And so I. Want. You. To. is an exploration of Mueenuddin’s Wisconsin heritage and history, which is just as important to his makeup, in its different way, as Pakistan. He loves spending time on the farm in Elroy, which he rents to a local Amish man who raises buffalo on the property, tending the land with the help of a team of horses and 15 sons. “I asked him to put a new roof on the barn once,” Mueenuddin recalls. “A few days later this army of strapping boys shows up to do the work. It was like a swarm of locusts.” In Elroy, Mueenuddin’s normally Pakistani-inflected English quickly shades into the local parlance and its flat, folksy Midwestern accent. “Come on, man,” he’s known for saying to his neighbors, “wanna beer?” “The thing I love about the farm in Elroy is that it feels safe,” he says now. “I know I’ll never lose that, as long as I take care of business. The farm in Pakistan, on the other hand, is always at risk. It’s very hard, very exhausting being there. And yet it’s where I’ve spent most of my life and I know that land perfectly. They’re so different, the two places, that I’m not sure I can even say which I’m more at home in. It’s like choosing among your children—you can’t really do it.”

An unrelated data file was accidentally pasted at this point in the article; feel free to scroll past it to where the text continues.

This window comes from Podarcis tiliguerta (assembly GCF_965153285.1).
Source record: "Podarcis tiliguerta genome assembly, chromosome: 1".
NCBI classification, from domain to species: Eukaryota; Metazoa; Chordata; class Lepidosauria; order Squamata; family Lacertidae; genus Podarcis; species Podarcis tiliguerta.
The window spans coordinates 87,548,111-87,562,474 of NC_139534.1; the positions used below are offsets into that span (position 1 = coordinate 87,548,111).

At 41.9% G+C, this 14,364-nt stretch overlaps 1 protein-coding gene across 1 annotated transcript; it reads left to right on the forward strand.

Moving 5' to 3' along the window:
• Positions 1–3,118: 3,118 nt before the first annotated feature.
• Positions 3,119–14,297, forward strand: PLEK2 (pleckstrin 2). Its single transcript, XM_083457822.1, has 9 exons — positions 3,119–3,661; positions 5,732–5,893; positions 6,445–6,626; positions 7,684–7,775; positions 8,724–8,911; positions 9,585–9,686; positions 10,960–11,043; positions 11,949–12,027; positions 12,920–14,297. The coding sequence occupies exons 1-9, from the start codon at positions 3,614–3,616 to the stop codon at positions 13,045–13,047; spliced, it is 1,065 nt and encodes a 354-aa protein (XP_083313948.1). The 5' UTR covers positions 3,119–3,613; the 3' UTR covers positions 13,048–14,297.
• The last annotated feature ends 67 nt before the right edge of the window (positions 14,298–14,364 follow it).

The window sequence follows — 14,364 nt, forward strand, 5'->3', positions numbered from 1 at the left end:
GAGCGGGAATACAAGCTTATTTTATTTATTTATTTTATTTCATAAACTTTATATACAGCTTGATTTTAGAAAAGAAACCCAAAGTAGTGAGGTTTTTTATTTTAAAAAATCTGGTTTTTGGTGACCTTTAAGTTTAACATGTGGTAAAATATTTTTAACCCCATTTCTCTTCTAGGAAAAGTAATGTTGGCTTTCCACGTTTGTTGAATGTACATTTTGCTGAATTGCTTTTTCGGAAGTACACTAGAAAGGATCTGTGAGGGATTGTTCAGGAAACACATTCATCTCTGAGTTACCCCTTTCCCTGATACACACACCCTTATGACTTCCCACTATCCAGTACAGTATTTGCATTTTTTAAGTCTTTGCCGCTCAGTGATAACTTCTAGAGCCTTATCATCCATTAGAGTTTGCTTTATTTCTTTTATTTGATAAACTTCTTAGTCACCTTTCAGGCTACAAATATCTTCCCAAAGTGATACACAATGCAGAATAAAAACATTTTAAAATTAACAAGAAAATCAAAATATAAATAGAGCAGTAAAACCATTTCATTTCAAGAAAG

Although the two places are radically dissimilar, they meet and blend in the person and writing of Mueenuddin—so much so that, in his wife’s view, readers of I. Want. You. To. won’t find it so different, after all, from his earlier work. “It’s still very him,” says Cecilie, who met her husband while he was a Fulbright scholar at the University of Oslo. “It doesn’t feel like a complete departure from what he’s done before. The setting is different from Pakistan, but people’s lives contain similar kinds of drama wherever you are—relationships, money, jobs, children. People are similar in the way they deal with these kinds of things, and that’s what Daniyal is writing about.”